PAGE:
The cycling operation of the invention is shown in FIGS. 1 through 4. In FIG. 1, elevator means 30 is shown in the raised position, such that the tray member 41 is sealed against the mold walls 11. Liquid, such as orange juice or the like, is introduced into the mold area defined by the combination of the mold walls 11 and the tray member 41 by standard delivery means, not shown, to a level which allows room for vertical expansion as the liquid freezes. Preferably the filling process is controlled automatically. Preferably as the mold is filling with liquid, refrigerant liquid at approximately −45 degrees F. is introduced into the linear heat transfer members 21 and into the serpentine wall heat transfer members 13 to freeze the juice into a block 99. The process is monitored and refrigerant delivery is halted when the liquid is detected to be sufficiently frozen, and remaining refrigerant is pumped from the linear and wall heat transfer members 21 and 13. High pressure refrigerant gas is supplied as the defrosting fluid and is fed backwards through the linear and wall heat transfer members 21 and 13. This elevates the temperature of the linear and wall heat transfer members 21 and 13 above freezing and melts the block 99 at the contact surfaces to eliminate adhesion of the block 99 to the linear heat transfer members 21 and mold walls 11. At this time the elevator means 30 is lowered or is set into a passive condition that allows the block 99 to self-lower a sufficient distance so as to be able to clear the mold walls 11 laterally, as shown in FIG. 2. The block removing means 50 is initiated and the block 99, and tray 41 if present, is pulled from the elevator means 30 onto the conveyor means 98, as shown in FIG. 3. The elevator means 30 then elevates the mold bottom 31 to seal with the mold walls 11, as shown in FIG. 4, and the block removal means 50 is retracted to its ready position, and the cycle is repeated.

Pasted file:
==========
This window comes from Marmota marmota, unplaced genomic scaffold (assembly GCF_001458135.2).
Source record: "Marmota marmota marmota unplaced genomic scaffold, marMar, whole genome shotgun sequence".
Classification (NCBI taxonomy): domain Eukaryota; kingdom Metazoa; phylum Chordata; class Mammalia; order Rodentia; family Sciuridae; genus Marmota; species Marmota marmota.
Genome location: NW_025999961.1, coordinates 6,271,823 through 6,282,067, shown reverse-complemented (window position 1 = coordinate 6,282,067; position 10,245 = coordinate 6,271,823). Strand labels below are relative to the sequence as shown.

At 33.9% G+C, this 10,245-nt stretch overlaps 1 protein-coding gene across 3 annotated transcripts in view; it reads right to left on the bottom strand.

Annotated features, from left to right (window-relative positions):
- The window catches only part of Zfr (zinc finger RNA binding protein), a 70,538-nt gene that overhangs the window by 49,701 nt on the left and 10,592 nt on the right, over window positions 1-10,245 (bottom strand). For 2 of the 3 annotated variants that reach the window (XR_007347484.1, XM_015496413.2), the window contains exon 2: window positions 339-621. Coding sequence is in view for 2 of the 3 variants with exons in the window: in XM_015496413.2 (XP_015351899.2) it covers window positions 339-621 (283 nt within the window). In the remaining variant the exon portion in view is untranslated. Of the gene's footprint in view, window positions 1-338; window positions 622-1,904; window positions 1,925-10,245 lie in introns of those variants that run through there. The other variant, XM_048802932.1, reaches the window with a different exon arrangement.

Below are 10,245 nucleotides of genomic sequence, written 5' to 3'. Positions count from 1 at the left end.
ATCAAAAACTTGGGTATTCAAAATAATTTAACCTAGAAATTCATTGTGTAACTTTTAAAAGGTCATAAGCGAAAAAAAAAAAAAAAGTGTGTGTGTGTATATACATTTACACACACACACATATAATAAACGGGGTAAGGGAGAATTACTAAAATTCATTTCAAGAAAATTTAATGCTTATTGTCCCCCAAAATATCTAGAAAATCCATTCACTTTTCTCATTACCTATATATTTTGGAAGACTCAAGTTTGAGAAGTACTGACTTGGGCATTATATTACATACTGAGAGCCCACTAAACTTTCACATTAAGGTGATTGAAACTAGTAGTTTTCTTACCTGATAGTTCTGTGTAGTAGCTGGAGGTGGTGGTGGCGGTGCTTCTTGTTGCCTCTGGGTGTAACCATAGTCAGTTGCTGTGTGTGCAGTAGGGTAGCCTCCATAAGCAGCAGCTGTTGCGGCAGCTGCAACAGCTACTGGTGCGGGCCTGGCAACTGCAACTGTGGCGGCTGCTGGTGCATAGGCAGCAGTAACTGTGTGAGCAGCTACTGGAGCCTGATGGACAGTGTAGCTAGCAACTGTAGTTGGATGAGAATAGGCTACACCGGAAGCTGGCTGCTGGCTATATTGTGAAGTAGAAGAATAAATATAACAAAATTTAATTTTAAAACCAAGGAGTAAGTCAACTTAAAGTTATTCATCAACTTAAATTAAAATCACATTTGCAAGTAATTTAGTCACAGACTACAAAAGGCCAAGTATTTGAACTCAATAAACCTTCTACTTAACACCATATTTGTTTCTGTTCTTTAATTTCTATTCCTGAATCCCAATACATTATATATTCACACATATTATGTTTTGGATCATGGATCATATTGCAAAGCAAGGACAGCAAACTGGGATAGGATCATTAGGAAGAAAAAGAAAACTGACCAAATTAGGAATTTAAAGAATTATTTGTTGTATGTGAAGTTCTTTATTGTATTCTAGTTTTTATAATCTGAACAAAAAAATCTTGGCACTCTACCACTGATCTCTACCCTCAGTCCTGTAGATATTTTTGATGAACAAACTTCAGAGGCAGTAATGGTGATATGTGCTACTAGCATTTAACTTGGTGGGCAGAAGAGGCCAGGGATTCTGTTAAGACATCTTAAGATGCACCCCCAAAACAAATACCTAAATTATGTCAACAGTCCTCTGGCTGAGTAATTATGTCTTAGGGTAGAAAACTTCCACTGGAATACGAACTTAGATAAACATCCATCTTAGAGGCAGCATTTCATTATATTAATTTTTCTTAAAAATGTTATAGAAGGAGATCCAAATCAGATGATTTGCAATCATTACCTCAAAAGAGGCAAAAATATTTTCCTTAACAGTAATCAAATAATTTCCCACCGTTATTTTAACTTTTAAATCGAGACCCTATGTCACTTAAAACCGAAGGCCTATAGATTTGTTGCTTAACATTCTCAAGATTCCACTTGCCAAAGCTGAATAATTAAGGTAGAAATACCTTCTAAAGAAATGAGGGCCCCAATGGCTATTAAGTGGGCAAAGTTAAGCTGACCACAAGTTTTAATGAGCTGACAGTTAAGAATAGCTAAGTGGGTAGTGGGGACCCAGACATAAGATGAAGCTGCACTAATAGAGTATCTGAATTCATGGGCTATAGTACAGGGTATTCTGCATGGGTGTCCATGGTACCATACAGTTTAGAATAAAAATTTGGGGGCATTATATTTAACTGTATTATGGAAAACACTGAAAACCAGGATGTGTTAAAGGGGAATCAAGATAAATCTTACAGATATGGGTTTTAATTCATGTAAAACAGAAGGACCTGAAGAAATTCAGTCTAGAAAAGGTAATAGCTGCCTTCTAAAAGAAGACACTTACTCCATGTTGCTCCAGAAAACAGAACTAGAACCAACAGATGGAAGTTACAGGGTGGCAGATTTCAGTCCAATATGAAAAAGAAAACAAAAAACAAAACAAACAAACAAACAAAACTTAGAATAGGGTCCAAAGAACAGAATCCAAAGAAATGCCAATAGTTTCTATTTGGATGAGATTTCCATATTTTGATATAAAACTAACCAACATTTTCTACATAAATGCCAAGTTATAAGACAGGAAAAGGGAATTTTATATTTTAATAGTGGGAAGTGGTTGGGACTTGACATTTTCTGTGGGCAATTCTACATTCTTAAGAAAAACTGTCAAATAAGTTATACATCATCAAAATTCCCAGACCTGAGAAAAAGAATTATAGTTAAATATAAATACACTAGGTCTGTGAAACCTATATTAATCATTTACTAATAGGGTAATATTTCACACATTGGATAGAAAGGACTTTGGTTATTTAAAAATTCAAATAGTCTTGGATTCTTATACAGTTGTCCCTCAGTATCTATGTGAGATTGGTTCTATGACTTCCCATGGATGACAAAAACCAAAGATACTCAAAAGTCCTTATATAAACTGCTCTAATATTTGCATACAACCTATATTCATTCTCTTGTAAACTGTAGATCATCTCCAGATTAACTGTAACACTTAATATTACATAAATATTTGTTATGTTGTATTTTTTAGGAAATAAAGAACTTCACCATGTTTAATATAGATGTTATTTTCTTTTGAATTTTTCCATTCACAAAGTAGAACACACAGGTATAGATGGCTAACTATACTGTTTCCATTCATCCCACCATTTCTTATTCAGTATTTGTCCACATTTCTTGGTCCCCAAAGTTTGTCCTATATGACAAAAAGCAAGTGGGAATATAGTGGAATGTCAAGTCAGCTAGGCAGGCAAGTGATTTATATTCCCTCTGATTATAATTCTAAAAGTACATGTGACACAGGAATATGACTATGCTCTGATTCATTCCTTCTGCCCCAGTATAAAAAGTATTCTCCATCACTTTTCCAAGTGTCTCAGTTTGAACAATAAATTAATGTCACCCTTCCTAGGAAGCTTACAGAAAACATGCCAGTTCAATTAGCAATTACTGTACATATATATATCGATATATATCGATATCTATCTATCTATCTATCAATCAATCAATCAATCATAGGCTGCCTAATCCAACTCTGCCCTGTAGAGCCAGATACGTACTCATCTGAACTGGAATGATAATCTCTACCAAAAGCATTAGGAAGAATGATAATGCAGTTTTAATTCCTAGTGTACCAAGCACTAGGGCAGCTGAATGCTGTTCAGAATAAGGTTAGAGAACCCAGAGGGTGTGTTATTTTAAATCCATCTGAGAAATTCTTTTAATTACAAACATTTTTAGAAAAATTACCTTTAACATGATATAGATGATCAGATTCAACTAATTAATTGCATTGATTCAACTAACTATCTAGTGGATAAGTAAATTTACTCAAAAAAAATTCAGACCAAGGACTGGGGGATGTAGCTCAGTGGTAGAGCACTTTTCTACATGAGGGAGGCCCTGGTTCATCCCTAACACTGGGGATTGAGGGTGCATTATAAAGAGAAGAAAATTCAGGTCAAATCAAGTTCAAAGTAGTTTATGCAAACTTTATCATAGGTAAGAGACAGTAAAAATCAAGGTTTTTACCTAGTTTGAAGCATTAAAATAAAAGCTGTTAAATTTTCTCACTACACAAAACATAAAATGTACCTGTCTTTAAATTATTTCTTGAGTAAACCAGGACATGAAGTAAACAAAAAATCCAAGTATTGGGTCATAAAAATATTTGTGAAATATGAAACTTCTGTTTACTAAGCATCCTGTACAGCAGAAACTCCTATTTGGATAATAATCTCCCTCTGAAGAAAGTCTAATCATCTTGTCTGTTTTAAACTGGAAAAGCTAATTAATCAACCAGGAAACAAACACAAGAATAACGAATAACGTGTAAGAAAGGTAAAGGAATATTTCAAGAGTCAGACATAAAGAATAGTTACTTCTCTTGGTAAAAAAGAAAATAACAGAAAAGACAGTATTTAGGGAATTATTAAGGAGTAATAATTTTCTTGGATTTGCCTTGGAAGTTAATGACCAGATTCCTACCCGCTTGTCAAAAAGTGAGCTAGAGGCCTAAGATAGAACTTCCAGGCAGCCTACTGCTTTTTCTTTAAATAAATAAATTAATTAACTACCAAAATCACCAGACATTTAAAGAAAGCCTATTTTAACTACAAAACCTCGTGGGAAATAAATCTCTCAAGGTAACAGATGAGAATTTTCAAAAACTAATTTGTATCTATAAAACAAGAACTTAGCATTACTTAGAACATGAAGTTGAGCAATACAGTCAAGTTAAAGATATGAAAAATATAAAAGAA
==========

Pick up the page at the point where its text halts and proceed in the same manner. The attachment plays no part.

It is to be understood that some equivalents and substitutions for certain elements set forth above may be obvious to those skilled in the art, and thus the true scope and definition of the invention is to be as set forth in the following claims.